2023 Annual Report
When 13-year old Aidan met Youth Unlimited’s James Parlee, his world was full of turbulence. “I had a pretty rough family life,” says Aidan. “I had conflict with both parents and lived life half at my mom’s and half at my dad’s.” School was difficult. “I had a lot of emotional issues and had trouble keeping myself in check,” he continued. “In middle school, I would pick fights and got suspended multiple times. I had such a messy locker that I wasn’t allowed to have one anymore.” High school wasn’t any easier. “I wasn’t great at connecting with people; I was closed off,” he says. “It was a really challenging time for me.”
In grade nine, Aidan joined a specialized program for students struggling with regular class structure. There, he met his YU youth worker. James was someone Aidan could relate to and feel at ease with. The two connected over their shared “nerdoms,” spending many hours talking about gaming, cartoons and nerd media.
Thanks to funding from generous partners like you, James, like all YU outreach staff, are available for youth like Aidan, to come alongside them, as they navigate a tougher hand they’ve been dealt in life. As part of the mentoring relationship, these youth workers make opportunities available to youth that offer growth, healing and transformation. Summer camp is one of those opportunities.
Campers enjoying summer camp at Anvil Island.
Aidan (L) and James (R) at Aidan’s highschool graduation.
James invited Aidan to camp, knowing the support, stability, and ecological environment offered would be deeply transformational—as well as super fun.
Aidan’s experience exceeded his hopes. “It was one of the most fun times of my life,” he says. “We played pranks, had a huge dry paint fight and even had a sneakout night where I fell asleep on the beach listening to whales. At camp, I could forget about everything and just have fun.”
Aidan agrees. “Before camp, I wasn’t good at meeting new people, but there I learned how to do it. It made me grow.”
“Summer camp is such a powerful place,” says James. “There is a surprising amount of bonding and development that can happen in such a concentrated timeframe. Then to build on that growth back home, for many youth, it’s quite remarkable.”
“I still feel the confidence in myself that I got from camp, and it’s helping me live my life to the fullest. I know more about what’s good for me, and I owe so much of that to camp.” Aidan says he’s also gained the courage to trust his judgment and make healthy decisions, even when it’s hard. He has since gone to college, and graduated with a paralegal designation.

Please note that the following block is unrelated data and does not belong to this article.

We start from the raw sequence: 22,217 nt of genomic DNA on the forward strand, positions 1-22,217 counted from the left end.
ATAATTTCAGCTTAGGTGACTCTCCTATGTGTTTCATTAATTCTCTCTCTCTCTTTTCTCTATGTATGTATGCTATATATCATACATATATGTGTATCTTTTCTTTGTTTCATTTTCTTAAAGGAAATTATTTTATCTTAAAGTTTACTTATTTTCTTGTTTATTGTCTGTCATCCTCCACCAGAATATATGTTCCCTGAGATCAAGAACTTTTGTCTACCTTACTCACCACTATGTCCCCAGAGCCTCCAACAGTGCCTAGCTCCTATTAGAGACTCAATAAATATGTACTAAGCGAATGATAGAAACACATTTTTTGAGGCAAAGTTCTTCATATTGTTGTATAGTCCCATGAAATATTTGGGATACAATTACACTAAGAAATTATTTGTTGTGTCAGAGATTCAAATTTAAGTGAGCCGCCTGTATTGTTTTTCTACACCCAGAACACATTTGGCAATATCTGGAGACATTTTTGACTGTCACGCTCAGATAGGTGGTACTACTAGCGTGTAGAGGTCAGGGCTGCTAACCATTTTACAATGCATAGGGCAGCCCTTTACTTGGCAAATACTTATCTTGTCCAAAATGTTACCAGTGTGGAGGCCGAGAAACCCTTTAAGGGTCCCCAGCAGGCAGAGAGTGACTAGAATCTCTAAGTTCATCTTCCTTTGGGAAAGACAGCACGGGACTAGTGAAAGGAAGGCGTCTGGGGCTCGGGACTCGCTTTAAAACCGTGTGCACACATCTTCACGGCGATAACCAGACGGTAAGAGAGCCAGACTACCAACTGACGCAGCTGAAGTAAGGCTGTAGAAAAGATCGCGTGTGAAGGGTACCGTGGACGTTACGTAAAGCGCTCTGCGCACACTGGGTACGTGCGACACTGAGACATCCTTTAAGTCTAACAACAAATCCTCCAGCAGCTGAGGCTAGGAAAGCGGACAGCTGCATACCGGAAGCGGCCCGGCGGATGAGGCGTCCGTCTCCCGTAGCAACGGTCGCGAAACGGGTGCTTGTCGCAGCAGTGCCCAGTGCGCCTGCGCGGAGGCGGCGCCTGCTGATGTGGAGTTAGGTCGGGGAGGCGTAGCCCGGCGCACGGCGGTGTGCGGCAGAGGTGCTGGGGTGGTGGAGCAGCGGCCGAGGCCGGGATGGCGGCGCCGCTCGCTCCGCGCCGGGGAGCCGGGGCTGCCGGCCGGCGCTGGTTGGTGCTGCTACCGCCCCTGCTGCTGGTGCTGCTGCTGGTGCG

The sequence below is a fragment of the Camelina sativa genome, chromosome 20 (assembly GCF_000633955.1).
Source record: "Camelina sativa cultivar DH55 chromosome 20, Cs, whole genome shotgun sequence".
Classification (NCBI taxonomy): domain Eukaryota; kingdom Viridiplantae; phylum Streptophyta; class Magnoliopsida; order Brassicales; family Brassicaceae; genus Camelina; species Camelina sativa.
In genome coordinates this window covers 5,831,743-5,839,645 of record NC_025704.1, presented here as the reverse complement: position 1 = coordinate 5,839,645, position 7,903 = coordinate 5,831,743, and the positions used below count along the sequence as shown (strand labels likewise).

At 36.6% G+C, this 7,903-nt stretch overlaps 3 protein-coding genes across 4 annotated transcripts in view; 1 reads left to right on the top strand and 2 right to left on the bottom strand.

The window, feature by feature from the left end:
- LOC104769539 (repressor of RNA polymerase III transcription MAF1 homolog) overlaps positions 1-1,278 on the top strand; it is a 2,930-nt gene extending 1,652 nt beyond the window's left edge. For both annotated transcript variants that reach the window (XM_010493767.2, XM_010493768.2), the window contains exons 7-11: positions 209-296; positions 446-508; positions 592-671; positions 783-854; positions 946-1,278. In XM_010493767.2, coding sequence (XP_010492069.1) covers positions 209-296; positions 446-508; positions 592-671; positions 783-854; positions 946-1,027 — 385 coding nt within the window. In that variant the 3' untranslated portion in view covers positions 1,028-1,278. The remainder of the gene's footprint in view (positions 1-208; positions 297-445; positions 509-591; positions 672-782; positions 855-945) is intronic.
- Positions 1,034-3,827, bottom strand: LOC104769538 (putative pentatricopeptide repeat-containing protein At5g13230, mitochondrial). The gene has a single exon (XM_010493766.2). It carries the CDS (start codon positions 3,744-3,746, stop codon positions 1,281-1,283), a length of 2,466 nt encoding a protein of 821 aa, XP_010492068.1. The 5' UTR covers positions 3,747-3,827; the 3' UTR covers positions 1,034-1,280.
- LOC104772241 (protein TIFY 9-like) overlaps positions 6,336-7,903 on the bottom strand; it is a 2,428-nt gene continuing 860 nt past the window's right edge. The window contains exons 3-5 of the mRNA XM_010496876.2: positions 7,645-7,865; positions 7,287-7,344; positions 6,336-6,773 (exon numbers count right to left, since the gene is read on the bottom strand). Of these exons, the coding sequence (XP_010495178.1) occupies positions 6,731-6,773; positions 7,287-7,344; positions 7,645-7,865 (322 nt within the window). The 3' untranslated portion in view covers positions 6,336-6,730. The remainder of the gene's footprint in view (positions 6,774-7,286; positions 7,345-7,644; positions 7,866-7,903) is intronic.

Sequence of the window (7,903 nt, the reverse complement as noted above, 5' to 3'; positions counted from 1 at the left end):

Today, over 10 years since their first introduction, Aidan and James don’t see each other as often. “My door is always open,” says James, “but now, he doesn’t need me as much — and that’s exactly how it should be. He’s got many of the tools he needed and he knows, no matter what, I’m always in his corner. I’m really proud of him.”
Our deepest condolences to Mark, and the entire Koop family, as they grieve the passing of Mark’s mom.
When I attended Timberline Ranch summer camp, the counsellors might as well have been rockstars.
I was in awe of them, especially mine. Never had someone of Bianca’s caliber, my first camp counsellor, paid attention to my 11-year old self. She seemed genuinely interested in me. From caring staff to the whole camp opportunity, the experiences shaped my future.
It’s not surprising that five years later, I was delighted to become a camp counsellor.
My third summer however, I was not prepared for my most challenging group of girls. Three teens came together, all with a similar vibe — sullen, guarded, mildly engaged… and very cool. While not overtly unkind, they employed the subtle mocking approach. Bids for connections were deflected. They terrified me.
Before long, I found myself in tears in my camp director’s office. I felt like a failure. I was unsteady, unable to help these girls enjoy camp, and completely out of my depth. To my surprise, the director did not see failure.
She saw three vulnerable youth, who played it cool, but she believed they longed to connect. They likely had many scars and fortified walls — things that wouldn’t change overnight.
She assured me that while I may not see outward change, kindness, respect and invitation make a world of difference. I decided to trust that God was working, despite my insecurities and lack of impact — or so I thought.
After the campfire Thursday night, we had a special sharing night. My jaw dropped when the girl I feared most took the initiative to share. We learned that, at age 16, she was mom to a little boy and was struggling with the impact. All three opened up and offered gratitude for the love and patience they’d received. We were a sobbing, hugging mess. The next day, I barely recognized these softer, lighter girls who laughed with joy, instead of mockery. I tear up even now thinking about them.
This Connections issue is Aidan’s camp story of consistent love and transformation. We see the ripple effects of long-term mentorship received from James, his Youth Unlimited mentor and camp counsellor. James, along with all our staff, endeavor to emulate how Jesus treated others:
“Be completely humble and gentle; be patient, bearing with one another in love.”” — Ephesians 4:2
While camp is an extraordinary accelerator of transformation, without your support, none of this would be possible. Thank you for helping us be a part of life-changing opportunities with unending ripple effects.
With deep gratitude,
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